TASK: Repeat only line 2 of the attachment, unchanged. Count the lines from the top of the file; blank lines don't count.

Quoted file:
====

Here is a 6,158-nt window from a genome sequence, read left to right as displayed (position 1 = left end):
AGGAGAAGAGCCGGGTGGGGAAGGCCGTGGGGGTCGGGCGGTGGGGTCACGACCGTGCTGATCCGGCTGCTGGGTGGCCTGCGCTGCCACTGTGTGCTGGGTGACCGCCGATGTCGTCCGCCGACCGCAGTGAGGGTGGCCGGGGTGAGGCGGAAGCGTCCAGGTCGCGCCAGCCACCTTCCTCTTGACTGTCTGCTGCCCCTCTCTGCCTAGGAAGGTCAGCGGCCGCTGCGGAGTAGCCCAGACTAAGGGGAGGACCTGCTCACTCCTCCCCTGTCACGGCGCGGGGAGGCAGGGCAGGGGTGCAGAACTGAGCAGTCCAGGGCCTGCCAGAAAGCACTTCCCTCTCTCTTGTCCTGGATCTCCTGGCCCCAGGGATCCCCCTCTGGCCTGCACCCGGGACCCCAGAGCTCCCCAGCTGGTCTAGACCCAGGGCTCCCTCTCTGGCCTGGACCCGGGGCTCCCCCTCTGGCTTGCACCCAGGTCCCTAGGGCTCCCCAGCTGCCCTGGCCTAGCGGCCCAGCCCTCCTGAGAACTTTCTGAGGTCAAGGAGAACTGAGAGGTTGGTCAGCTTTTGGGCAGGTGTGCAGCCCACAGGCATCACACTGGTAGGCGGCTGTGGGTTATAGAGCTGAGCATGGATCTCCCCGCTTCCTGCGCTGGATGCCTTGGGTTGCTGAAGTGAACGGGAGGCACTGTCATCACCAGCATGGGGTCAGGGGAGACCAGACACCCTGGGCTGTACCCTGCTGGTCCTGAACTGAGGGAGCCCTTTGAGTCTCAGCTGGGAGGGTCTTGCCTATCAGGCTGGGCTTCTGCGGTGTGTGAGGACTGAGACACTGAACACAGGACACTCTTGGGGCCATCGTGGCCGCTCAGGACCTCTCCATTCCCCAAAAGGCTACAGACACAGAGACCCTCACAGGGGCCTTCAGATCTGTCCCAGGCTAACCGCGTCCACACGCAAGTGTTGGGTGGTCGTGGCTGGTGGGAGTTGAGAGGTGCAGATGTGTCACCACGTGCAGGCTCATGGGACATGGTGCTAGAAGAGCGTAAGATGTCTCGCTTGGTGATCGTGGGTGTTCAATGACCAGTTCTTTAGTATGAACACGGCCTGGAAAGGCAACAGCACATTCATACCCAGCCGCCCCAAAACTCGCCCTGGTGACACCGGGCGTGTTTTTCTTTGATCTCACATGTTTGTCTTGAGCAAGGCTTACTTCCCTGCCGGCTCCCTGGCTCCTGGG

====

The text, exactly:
AGGAGAAGAGCCGGGTGGGGAAGGCCGTGGGGGTCGGGCGGTGGGGTCACGACCGTGCTGATCCGGCTGCTGGGTGGCCTGCGCTGCCACTGTGTGCTGGGTGACCGCCGATGTCGTCCGCCGACCGCAGTGAGGGTGGCCGGGGTGAGGCGGAAGCGTCCAGGTCGCGCCAGCCACCTTCCTCTTGACTGTCTGCTGCCCCTCTCTGCCTAGGAAGGTCAGCGGCCGCTGCGGAGTAGCCCAGACTAAGGGGAGGACCTGCTCACTCCTCCCCTGTCACGGCGCGGGGAGGCAGGGCAGGGGTGCAGAACTGAGCAGTCCAGGGCCTGCCAGAAAGCACTTCCCTCTCTCTTGTCCTGGATCTCCTGGCCCCAGGGATCCCCCTCTGGCCTGCACCCGGGACCCCAGAGCTCCCCAGCTGGTCTAGACCCAGGGCTCCCTCTCTGGCCTGGACCCGGGGCTCCCCCTCTGGCTTGCACCCAGGTCCCTAGGGCTCCCCAGCTGCCCTGGCCTAGCGGCCCAGCCCTCCTGAGAACTTTCTGAGGTCAAGGAGAACTGAGAGGTTGGTCAGCTTTTGGGCAGGTGTGCAGCCCACAGGCATCACACTGGTAGGCGGCTGTGGGTTATAGAGCTGAGCATGGATCTCCCCGCTTCCTGCGCTGGATGCCTTGGGTTGCTGAAGTGAACGGGAGGCACTGTCATCACCAGCATGGGGTCAGGGGAGACCAGACACCCTGGGCTGTACCCTGCTGGTCCTGAACTGAGGGAGCCCTTTGAGTCTCAGCTGGGAGGGTCTTGCCTATCAGGCTGGGCTTCTGCGGTGTGTGAGGACTGAGACACTGAACACAGGACACTCTTGGGGCCATCGTGGCCGCTCAGGACCTCTCCATTCCCCAAAAGGCTACAGACACAGAGACCCTCACAGGGGCCTTCAGATCTGTCCCAGGCTAACCGCGTCCACACGCAAGTGTTGGGTGGTCGTGGCTGGTGGGAGTTGAGAGGTGCAGATGTGTCACCACGTGCAGGCTCATGGGACATGGTGCTAGAAGAGCGTAAGATGTCTCGCTTGGTGATCGTGGGTGTTCAATGACCAGTTCTTTAGTATGAACACGGCCTGGAAAGGCAACAGCACATTCATACCCAGCCGCCCCAAAACTCGCCCTGGTGACACCGGGCGTGTTTTTCTTTGATCTCACATGTTTGTCTTGAGCAAGGCTTACTTCCCTGCCGGCTCCCTGGCTCCTGGG